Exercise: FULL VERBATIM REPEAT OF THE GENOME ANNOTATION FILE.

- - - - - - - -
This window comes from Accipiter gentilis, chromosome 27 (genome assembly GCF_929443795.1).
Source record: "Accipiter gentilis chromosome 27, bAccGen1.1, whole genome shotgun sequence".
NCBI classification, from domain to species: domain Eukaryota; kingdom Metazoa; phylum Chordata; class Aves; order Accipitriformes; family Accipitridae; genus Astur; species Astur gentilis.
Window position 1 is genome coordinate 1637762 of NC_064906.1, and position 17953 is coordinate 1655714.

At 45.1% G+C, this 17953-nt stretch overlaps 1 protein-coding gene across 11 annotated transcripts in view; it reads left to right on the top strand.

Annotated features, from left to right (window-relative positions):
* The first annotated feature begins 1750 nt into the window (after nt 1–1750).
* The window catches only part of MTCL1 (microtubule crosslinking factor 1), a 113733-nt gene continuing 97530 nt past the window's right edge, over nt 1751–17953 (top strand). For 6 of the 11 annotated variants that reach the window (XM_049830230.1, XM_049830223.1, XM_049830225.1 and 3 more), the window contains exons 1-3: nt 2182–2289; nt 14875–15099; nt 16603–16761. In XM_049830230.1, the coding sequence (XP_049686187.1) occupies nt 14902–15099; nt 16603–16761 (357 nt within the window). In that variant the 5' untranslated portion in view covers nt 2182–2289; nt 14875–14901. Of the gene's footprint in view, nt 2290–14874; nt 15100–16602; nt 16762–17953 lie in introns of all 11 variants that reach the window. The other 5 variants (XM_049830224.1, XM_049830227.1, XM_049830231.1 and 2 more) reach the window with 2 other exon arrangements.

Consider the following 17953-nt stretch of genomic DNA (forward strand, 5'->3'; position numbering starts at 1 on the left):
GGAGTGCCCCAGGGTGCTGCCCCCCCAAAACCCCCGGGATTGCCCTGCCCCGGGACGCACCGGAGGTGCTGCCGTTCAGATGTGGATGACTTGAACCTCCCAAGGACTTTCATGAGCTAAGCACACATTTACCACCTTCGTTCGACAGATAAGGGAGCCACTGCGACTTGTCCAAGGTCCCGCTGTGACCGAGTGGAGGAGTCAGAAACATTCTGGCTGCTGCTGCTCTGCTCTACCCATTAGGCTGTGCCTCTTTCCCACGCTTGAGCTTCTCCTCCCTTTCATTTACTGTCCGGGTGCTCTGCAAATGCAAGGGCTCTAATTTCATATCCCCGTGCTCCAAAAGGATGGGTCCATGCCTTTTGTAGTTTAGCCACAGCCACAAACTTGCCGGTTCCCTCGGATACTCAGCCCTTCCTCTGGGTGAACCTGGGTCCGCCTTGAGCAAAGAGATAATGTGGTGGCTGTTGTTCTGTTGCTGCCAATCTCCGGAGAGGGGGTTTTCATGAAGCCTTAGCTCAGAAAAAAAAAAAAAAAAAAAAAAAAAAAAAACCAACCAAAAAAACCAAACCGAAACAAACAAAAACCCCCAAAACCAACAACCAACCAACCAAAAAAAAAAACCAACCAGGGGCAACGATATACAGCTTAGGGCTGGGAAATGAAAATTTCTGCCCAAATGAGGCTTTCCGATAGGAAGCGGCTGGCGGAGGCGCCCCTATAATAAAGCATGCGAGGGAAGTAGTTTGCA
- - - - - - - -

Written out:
This window comes from Accipiter gentilis, chromosome 27 (genome assembly GCF_929443795.1).
Source record: "Accipiter gentilis chromosome 27, bAccGen1.1, whole genome shotgun sequence".
NCBI classification, from domain to species: domain Eukaryota; kingdom Metazoa; phylum Chordata; class Aves; order Accipitriformes; family Accipitridae; genus Astur; species Astur gentilis.
Window position 1 is genome coordinate 1637762 of NC_064906.1, and position 17953 is coordinate 1655714.

At 45.1% G+C, this 17953-nt stretch overlaps 1 protein-coding gene across 11 annotated transcripts in view; it reads left to right on the top strand.

Annotated features, from left to right (window-relative positions):
* The first annotated feature begins 1750 nt into the window (after nt 1–1750).
* The window catches only part of MTCL1 (microtubule crosslinking factor 1), a 113733-nt gene continuing 97530 nt past the window's right edge, over nt 1751–17953 (top strand). For 6 of the 11 annotated variants that reach the window (XM_049830230.1, XM_049830223.1, XM_049830225.1 and 3 more), the window contains exons 1-3: nt 2182–2289; nt 14875–15099; nt 16603–16761. In XM_049830230.1, the coding sequence (XP_049686187.1) occupies nt 14902–15099; nt 16603–16761 (357 nt within the window). In that variant the 5' untranslated portion in view covers nt 2182–2289; nt 14875–14901. Of the gene's footprint in view, nt 2290–14874; nt 15100–16602; nt 16762–17953 lie in introns of all 11 variants that reach the window. The other 5 variants (XM_049830224.1, XM_049830227.1, XM_049830231.1 and 2 more) reach the window with 2 other exon arrangements.

Consider the following 17953-nt stretch of genomic DNA (forward strand, 5'->3'; position numbering starts at 1 on the left):
GGAGTGCCCCAGGGTGCTGCCCCCCCAAAACCCCCGGGATTGCCCTGCCCCGGGACGCACCGGAGGTGCTGCCGTTCAGATGTGGATGACTTGAACCTCCCAAGGACTTTCATGAGCTAAGCACACATTTACCACCTTCGTTCGACAGATAAGGGAGCCACTGCGACTTGTCCAAGGTCCCGCTGTGACCGAGTGGAGGAGTCAGAAACATTCTGGCTGCTGCTGCTCTGCTCTACCCATTAGGCTGTGCCTCTTTCCCACGCTTGAGCTTCTCCTCCCTTTCATTTACTGTCCGGGTGCTCTGCAAATGCAAGGGCTCTAATTTCATATCCCCGTGCTCCAAAAGGATGGGTCCATGCCTTTTGTAGTTTAGCCACAGCCACAAACTTGCCGGTTCCCTCGGATACTCAGCCCTTCCTCTGGGTGAACCTGGGTCCGCCTTGAGCAAAGAGATAATGTGGTGGCTGTTGTTCTGTTGCTGCCAATCTCCGGAGAGGGGGTTTTCATGAAGCCTTAGCTCAGAAAAAAAAAAAAAAAAAAAAAAAAAAAAAACCAACCAAAAAAACCAAACCGAAACAAACAAAAACCCCCAAAACCAACAACCAACCAACCAAAAAAAAAAACCAACCAGGGGCAACGATATACAGCTTAGGGCTGGGAAATGAAAATTTCTGCCCAAATGAGGCTTTCCGATAGGAAGCGGCTGGCGGAGGCGCCCCTATAATAAAGCATGCGAGGGAAGTAGTTTGCA